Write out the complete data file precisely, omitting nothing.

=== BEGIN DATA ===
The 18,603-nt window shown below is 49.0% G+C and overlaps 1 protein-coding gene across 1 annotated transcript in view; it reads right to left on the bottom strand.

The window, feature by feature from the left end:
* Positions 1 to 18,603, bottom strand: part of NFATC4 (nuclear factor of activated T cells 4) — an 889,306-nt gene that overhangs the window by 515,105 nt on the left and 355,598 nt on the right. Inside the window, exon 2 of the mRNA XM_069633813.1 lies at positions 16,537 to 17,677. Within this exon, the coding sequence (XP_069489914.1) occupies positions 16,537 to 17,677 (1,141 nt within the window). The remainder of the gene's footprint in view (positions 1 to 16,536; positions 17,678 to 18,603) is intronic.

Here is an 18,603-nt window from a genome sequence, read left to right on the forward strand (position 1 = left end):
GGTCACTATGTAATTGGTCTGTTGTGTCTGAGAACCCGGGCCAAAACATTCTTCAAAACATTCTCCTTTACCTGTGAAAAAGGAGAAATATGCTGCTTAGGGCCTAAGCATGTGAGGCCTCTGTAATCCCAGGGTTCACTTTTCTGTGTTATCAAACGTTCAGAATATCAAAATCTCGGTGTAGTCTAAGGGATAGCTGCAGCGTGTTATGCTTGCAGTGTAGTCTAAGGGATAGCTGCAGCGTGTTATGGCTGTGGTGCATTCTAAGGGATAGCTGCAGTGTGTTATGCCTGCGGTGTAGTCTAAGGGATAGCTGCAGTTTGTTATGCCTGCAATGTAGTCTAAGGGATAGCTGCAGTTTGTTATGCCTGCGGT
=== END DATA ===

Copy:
The 18,603-nt window shown below is 49.0% G+C and overlaps 1 protein-coding gene across 1 annotated transcript in view; it reads right to left on the bottom strand.

The window, feature by feature from the left end:
* Positions 1 to 18,603, bottom strand: part of NFATC4 (nuclear factor of activated T cells 4) — an 889,306-nt gene that overhangs the window by 515,105 nt on the left and 355,598 nt on the right. Inside the window, exon 2 of the mRNA XM_069633813.1 lies at positions 16,537 to 17,677. Within this exon, the coding sequence (XP_069489914.1) occupies positions 16,537 to 17,677 (1,141 nt within the window). The remainder of the gene's footprint in view (positions 1 to 16,536; positions 17,678 to 18,603) is intronic.

Here is an 18,603-nt window from a genome sequence, read left to right on the forward strand (position 1 = left end):
GGTCACTATGTAATTGGTCTGTTGTGTCTGAGAACCCGGGCCAAAACATTCTTCAAAACATTCTCCTTTACCTGTGAAAAAGGAGAAATATGCTGCTTAGGGCCTAAGCATGTGAGGCCTCTGTAATCCCAGGGTTCACTTTTCTGTGTTATCAAACGTTCAGAATATCAAAATCTCGGTGTAGTCTAAGGGATAGCTGCAGCGTGTTATGCTTGCAGTGTAGTCTAAGGGATAGCTGCAGCGTGTTATGGCTGTGGTGCATTCTAAGGGATAGCTGCAGTGTGTTATGCCTGCGGTGTAGTCTAAGGGATAGCTGCAGTTTGTTATGCCTGCAATGTAGTCTAAGGGATAGCTGCAGTTTGTTATGCCTGCGGT